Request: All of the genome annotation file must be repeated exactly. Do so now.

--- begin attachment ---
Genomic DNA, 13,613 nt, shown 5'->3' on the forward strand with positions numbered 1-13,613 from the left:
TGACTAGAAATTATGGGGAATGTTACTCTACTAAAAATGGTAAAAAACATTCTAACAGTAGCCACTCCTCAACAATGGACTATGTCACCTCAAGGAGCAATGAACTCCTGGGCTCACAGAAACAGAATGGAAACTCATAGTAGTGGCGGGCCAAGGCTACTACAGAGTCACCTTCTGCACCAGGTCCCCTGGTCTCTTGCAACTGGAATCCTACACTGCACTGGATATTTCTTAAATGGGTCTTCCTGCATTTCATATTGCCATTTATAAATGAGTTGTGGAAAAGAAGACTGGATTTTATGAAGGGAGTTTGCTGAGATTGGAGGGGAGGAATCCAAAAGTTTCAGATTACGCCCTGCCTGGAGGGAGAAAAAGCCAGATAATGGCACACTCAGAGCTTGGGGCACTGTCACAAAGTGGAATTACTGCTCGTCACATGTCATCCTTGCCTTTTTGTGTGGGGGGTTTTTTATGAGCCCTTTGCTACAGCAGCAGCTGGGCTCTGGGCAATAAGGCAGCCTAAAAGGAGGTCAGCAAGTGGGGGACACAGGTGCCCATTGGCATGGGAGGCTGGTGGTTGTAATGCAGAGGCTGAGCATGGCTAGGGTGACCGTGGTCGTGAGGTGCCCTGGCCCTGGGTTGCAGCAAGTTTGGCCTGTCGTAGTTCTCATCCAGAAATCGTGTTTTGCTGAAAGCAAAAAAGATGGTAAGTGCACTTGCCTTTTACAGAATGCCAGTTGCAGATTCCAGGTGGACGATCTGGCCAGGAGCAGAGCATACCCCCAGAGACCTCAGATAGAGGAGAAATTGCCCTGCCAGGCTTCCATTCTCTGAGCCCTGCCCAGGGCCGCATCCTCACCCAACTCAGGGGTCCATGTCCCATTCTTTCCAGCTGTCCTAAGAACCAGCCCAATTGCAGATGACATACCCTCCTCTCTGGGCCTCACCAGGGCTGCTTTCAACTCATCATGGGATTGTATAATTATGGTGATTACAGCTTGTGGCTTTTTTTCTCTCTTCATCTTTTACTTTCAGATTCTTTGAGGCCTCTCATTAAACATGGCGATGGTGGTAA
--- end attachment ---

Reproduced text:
Genomic DNA, 13,613 nt, shown 5'->3' on the forward strand with positions numbered 1-13,613 from the left:
TGACTAGAAATTATGGGGAATGTTACTCTACTAAAAATGGTAAAAAACATTCTAACAGTAGCCACTCCTCAACAATGGACTATGTCACCTCAAGGAGCAATGAACTCCTGGGCTCACAGAAACAGAATGGAAACTCATAGTAGTGGCGGGCCAAGGCTACTACAGAGTCACCTTCTGCACCAGGTCCCCTGGTCTCTTGCAACTGGAATCCTACACTGCACTGGATATTTCTTAAATGGGTCTTCCTGCATTTCATATTGCCATTTATAAATGAGTTGTGGAAAAGAAGACTGGATTTTATGAAGGGAGTTTGCTGAGATTGGAGGGGAGGAATCCAAAAGTTTCAGATTACGCCCTGCCTGGAGGGAGAAAAAGCCAGATAATGGCACACTCAGAGCTTGGGGCACTGTCACAAAGTGGAATTACTGCTCGTCACATGTCATCCTTGCCTTTTTGTGTGGGGGGTTTTTTATGAGCCCTTTGCTACAGCAGCAGCTGGGCTCTGGGCAATAAGGCAGCCTAAAAGGAGGTCAGCAAGTGGGGGACACAGGTGCCCATTGGCATGGGAGGCTGGTGGTTGTAATGCAGAGGCTGAGCATGGCTAGGGTGACCGTGGTCGTGAGGTGCCCTGGCCCTGGGTTGCAGCAAGTTTGGCCTGTCGTAGTTCTCATCCAGAAATCGTGTTTTGCTGAAAGCAAAAAAGATGGTAAGTGCACTTGCCTTTTACAGAATGCCAGTTGCAGATTCCAGGTGGACGATCTGGCCAGGAGCAGAGCATACCCCCAGAGACCTCAGATAGAGGAGAAATTGCCCTGCCAGGCTTCCATTCTCTGAGCCCTGCCCAGGGCCGCATCCTCACCCAACTCAGGGGTCCATGTCCCATTCTTTCCAGCTGTCCTAAGAACCAGCCCAATTGCAGATGACATACCCTCCTCTCTGGGCCTCACCAGGGCTGCTTTCAACTCATCATGGGATTGTATAATTATGGTGATTACAGCTTGTGGCTTTTTTTCTCTCTTCATCTTTTACTTTCAGATTCTTTGAGGCCTCTCATTAAACATGGCGATGGTGGTAA